Everett St "house" for sale

There isn't much house left here, but it is nice to see that 205 Everett St is up for sale. I wrote about this property in October 2007, and since then it looks like the current owner has done absolutely nothing to maintain the property. The weeds are high, the trash on the sidewalk is thick, windows have been left open year round, and we can only hope that someone will buy this property and improve it.
Its current condition is a disgrace. It is a visible property at the corner of Everett and Holton and the house has some history, as described by Bill Marchione on the BAHS website:

In 1836, Abel Rice, a cousin of Edmund Rice, and a former Brighton Center schoolmaster, purchased eight acres of land near the intersection of Everett and Holton Streets. Here the farmer/ schoolmaster constructed a Greek revival-style residence, with an ell for schoolrooms, a structure which still stands at 205 Everett Street. Rice devoted his North Allston acreage to the cultivation of strawberries. He is said to have introduced the very first strawberries to the Boston market.

An asking price has not yet been set for the property. It is assessed by the City for $447,900.

10 comments:

  1. I tried to get in to see this house in June, and the then-realty company never returned my or my agent's calls. I even called Deutsche Bank, who owns the property, and of course got nowhere with them. According to the A-B Historical Association, whom I next contacted, the bank had applied for permission to sell the house to a developer who will knock it down. The Association was able to delay the sale by a month, I believe, but not halt it entirely. I guess the have realtors changed since then. The inside of the house is terrifying -- you can see from the listing that it's been used as a squat for some time, and there are jugs of urine (!) all over the place, but it has so much potential, and the roof, windows, and siding all look serviceable. I hope that someone buys this house and fixes it up. It was clear that the realtor back in June had no interest in showing it to a private buyer.

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  2. I just read your original posting -- looks like I got my associations mixed up!

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  3. This home could be a jewel in the neighborhood. Allston/Brighton is filled with these graceful old homes but most of them have not been preserved. That house on Murdock St is another example. Its sad because they certainly don't make homes like they used to!

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  4. Anonymous4:31 PM

    This would be an excellent property for a small academic institute or non-profit -- it's an easy trip to Harvard and would have room for some parking. It's historic education roots might make it appealing to some think tank involved in education. I've been sending it to friends on the boards of such groups and strongly encourage everyone in A-B to try shaking similar trees.

    Of course it would be wonderful to have a family in there, but I think Everett Street is just too busy to make the it attractive.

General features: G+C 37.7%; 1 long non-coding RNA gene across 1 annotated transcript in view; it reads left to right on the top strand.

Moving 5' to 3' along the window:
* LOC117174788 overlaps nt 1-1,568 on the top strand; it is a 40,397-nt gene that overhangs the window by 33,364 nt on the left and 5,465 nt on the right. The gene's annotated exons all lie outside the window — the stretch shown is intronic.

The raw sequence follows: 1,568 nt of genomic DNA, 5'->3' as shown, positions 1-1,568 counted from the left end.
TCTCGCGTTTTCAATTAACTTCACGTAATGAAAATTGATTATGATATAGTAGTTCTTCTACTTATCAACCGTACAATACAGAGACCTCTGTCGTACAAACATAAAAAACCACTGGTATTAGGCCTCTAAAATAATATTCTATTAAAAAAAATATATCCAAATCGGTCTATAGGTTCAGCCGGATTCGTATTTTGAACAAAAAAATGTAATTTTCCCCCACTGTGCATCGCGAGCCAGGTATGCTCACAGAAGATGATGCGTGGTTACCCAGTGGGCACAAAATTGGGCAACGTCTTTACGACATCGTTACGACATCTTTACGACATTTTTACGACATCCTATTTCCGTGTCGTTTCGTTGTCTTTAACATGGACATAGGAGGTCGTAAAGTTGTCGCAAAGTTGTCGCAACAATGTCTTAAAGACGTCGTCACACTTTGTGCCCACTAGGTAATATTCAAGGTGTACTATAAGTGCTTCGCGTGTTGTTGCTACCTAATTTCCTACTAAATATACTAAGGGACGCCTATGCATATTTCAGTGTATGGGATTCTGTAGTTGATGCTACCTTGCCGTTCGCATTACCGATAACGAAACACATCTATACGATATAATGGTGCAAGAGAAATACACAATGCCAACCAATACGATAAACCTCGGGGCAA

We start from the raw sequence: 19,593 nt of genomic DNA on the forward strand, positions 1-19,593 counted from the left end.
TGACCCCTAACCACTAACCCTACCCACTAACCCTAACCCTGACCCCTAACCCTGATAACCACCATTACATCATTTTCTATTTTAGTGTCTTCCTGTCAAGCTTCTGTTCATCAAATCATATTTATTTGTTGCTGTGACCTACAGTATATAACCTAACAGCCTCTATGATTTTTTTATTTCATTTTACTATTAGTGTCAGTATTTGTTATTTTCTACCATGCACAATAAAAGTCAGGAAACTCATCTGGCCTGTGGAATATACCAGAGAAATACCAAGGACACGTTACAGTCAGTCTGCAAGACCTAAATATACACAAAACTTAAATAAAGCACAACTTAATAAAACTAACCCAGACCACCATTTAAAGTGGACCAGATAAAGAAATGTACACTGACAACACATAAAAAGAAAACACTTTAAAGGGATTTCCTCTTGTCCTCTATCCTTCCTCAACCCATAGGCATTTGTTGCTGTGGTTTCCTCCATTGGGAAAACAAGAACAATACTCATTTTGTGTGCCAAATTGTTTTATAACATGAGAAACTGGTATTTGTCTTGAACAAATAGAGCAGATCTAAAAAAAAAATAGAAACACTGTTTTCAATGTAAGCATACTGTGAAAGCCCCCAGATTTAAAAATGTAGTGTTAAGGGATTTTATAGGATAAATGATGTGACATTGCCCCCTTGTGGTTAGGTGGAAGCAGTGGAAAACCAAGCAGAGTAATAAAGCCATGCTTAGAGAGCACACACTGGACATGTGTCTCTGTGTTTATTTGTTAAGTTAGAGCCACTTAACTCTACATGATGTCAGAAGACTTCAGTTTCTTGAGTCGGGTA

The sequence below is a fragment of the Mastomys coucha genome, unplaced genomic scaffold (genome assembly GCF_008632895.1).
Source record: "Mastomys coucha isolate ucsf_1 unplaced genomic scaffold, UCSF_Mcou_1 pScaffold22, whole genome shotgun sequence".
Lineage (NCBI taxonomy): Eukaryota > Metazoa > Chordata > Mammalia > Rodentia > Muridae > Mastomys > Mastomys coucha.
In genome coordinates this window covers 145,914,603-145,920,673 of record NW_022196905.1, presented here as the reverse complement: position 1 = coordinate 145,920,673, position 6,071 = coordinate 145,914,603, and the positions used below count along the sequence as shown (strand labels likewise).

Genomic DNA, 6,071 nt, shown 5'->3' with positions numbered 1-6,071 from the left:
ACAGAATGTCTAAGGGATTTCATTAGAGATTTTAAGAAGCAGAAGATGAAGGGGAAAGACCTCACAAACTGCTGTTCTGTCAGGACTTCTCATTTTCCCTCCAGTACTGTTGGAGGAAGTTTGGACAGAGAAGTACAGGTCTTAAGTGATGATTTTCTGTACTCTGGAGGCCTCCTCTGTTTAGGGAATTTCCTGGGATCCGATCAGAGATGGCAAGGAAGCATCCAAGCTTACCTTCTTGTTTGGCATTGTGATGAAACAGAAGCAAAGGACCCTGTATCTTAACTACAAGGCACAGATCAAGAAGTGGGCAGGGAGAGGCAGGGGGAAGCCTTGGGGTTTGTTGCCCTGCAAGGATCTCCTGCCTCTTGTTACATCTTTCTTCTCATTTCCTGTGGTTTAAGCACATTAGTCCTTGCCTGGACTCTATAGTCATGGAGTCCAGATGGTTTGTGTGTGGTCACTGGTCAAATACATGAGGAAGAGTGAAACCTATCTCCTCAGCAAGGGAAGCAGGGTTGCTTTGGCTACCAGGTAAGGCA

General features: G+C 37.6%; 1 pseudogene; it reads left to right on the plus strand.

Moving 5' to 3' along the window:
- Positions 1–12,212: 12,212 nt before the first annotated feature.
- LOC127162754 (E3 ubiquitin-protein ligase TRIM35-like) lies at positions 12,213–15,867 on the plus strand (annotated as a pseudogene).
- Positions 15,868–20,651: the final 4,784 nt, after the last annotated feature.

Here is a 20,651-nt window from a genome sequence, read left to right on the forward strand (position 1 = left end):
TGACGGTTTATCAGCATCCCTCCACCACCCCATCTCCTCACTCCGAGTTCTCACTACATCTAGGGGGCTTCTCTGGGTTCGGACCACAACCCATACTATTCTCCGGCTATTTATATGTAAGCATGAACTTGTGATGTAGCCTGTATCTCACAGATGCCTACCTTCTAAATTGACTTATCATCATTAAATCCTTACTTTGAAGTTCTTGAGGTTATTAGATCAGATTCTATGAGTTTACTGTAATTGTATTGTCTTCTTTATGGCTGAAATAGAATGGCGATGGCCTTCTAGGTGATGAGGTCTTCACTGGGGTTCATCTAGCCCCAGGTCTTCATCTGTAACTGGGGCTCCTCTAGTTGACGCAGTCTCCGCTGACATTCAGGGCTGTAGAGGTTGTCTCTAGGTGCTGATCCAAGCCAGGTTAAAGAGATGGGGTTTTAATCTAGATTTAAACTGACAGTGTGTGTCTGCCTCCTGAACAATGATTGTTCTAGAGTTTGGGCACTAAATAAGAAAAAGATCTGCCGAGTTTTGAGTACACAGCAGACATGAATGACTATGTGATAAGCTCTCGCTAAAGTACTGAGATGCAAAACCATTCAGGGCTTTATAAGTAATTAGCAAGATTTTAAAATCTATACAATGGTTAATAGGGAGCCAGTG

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  5. Everett Street is not that busy, compared with Western Avenue or North Harvard. How about if the Allston Task Force or the ABNNF makes a suggestion to Harvard to buy that property (for a reasonable rate, seeing as they only paid $1 for the Western Avenue property) then they would come out even. Then they could fix it up as a Senior Center and donate it lock, stock and barrel to the city of Allston. Oh my god! I forgot. Harvard doesn't do anything good for Allston in an expeditous manner except if it is in their own interest. Maybe their should be a stipulation clause when the property is purchased that the house has to be made according to the building plans of how it was originally built and make it a single family home - not a condo or townhouse. Just an out-of-the-box idea!

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  6. Anonymous2:49 PM

    I don't think the house would need to be rebuilt in order to be habitable -- the interior is disgusting, but not seriously deteriorated. It would certainly need quite a bit of work, and at the least a new kitchen and bathrooms. Probably new plumbing and electric as well, although I haven't seen that. However, there is absolutely no reason for the bank to put any sort of stipulation on what's done with the property after the sale -- they just want to make as much money off it as possible. They're a bank, after all. Banks have no emotions.

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  7. Dear Anonymous,
    This is true. But wouldn't it be nice to have it do one decent thing in the neighborhood. It's too bad the German School didn't buy it or the Catholic church. It would have made a nice center for the local children and adults.
    One can always dream. I just hope that the new building doesn't look like the rentals on the street by Tommy Gardner, senior moment, the name of the street escapes me. I have lived in Allston 50 years and I still can't remember the name of that street always escapes me.

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  8. When I rode my bike home on Friday it was still standing. When I drove home from a pumpkin carving party tonight it was a heap of rubble.

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  9. Oh, so the house was eventually taken down. Yeah, it could have been a historical gem and the would-be owners would have owned a piece of Brighton history. Maybe it really had to go, because of the huge amount of work needed to restore it. In any case, there might be more habitable or even more beautiful houses out there.

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  10. Hope to see some photos inside of the house or the floorplans. Thanks! :)

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